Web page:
MEDICARE ISSUES INFORMATION ON COMPLAINTS ABOUT PRESCRIPTION DRUG PLANS
The Centers for Medicare & Medicaid Services (CMS) today posted sponsor-level data about complaints it has received about the services provided by the Medicare prescription drug plans in June. Nationally, during the month of June, 2006, CMS received approximately 2.3 complaints per 1,000 Medicare beneficiaries enrolled in prescription drug plans. Complaint rates averaged about 2.6 per 1,000 beneficiaries for stand-alone prescription drug plans (PDPs) and about 1.4 per 1,000 beneficiaries for Medicare Advantage drug plans.
“The relatively low number of complaints that we are receiving from beneficiaries is another indication that the vast majority of beneficiaries are getting a high level of service,” HHS Secretary Mike Leavitt said. “While this is an important result, we are making sure that complaints and any underlying problems are being addressed and resolved as quickly as possible.”
“Almost all of our beneficiaries are in plans with complaint rates substantially less than one percent,” said CMS Administrator Mark B. McClellan, M.D., Ph.D. “To assure very low complaint rates, we are using these data to address plans’ weaknesses, to continue to find and fix problems and drive for excellence in the service they are providing to their enrollees. We are particularly concentrating on the plans with relatively high rates.”
Most complaints are about enrollment or disenrollment in a plan, when beneficiaries start or stop using coverage, reflecting one-time issues in “getting connected” to a plan. A smaller share of complaints concern difficulties that beneficiaries have in getting needed drugs or plan customer service. On average these rates are below one per 1,000 beneficiaries. Very few beneficiary complaints involve other issues like problems with the exceptions or appeals process.
CMS is using these data as the baseline to identify patterns of complaints and complaints that cannot be promptly resolved. Where plans’ rates are high and improvement is not seen in the subsequent month, CMS may closely monitor the plan to determine whether enforcement actions, such as restricting the plan’s ability to enroll beneficiaries or imposing fines, are warranted. Beneficiaries and their advisers can also use this information to help identify plans with excellence in beneficiary service.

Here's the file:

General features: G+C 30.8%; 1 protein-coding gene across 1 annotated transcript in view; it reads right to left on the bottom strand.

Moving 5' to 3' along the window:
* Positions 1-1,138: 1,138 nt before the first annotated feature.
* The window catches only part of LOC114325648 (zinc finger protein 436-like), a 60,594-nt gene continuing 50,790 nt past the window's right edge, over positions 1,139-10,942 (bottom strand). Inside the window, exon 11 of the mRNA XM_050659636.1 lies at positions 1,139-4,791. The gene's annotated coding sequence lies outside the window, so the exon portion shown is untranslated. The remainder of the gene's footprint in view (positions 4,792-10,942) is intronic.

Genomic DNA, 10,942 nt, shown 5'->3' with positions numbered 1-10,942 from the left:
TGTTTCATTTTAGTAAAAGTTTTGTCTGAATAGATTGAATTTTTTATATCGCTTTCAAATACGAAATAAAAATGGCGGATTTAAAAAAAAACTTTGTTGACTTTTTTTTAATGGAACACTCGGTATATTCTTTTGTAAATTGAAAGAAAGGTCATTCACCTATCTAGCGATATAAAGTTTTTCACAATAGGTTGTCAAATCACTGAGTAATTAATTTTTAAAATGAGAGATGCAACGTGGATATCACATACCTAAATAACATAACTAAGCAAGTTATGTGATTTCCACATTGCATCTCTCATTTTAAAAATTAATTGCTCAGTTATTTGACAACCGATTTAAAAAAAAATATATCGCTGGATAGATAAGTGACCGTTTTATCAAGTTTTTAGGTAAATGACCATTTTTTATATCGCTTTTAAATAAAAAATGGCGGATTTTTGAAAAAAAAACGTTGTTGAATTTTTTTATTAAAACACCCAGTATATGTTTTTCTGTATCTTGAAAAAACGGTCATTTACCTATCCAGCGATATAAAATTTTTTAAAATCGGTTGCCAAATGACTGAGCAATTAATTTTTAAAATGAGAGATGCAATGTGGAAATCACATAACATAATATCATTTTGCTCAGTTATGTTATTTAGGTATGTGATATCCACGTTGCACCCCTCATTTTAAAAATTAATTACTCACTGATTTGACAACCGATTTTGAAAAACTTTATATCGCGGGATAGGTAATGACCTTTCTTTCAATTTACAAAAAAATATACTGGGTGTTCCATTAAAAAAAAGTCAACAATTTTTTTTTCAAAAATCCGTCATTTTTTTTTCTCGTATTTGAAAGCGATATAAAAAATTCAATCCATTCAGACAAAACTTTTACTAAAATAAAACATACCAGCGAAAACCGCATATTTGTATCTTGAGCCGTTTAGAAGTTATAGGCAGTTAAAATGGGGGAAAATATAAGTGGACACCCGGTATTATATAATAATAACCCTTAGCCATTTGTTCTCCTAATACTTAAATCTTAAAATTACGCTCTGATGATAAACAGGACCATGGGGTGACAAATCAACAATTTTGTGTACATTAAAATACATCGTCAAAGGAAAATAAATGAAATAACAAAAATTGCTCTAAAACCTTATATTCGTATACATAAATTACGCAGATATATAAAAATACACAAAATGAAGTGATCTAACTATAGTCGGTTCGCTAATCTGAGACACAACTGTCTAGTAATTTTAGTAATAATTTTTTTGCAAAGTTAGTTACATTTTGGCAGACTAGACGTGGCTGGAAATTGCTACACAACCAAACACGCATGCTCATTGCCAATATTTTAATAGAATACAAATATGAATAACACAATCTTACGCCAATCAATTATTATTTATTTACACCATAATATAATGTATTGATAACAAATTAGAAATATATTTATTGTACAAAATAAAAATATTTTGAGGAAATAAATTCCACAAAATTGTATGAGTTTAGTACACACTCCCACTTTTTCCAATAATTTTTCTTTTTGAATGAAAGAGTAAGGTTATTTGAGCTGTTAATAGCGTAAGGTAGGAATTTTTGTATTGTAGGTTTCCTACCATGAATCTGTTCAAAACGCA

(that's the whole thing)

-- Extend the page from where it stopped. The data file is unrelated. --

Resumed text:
These data come from a complaint tracking process that CMS has implemented to receive and resolve individual complaints about plan service. As part of this process, CMS monitors the number and type of complaints from calls to 1-800-MEDICARE, those referred through CMS’ regional offices and the Medicare Integrity Contractors. These complaints may come from beneficiaries, family members, pharmacists, and others who assist seniors and people with a disability.
“It’s important for beneficiaries who have problems to begin by contacting their plan, because this usually leads to resolution of the problem,” said Dr. McClellan. “But if the problem is not being resolved in a timely manner, we want to hear about it so that we can take any necessary actions to resolve the issue. Beneficiaries can call us at 1-800-MEDICARE or 1-877-7SAFERX or work with our regional offices or many partners around the country to get the assistance they need. ”
These data are part of CMS’ efforts to report on plan performance to help Medicare beneficiaries with decisions about their prescription drug plans. CMS has also provided information on plan call center performance for assisting beneficiaries and pharmacists, and expects to update this information as well as to provide further information on exceptions and appeals and other aspects of plan performance as the data become available.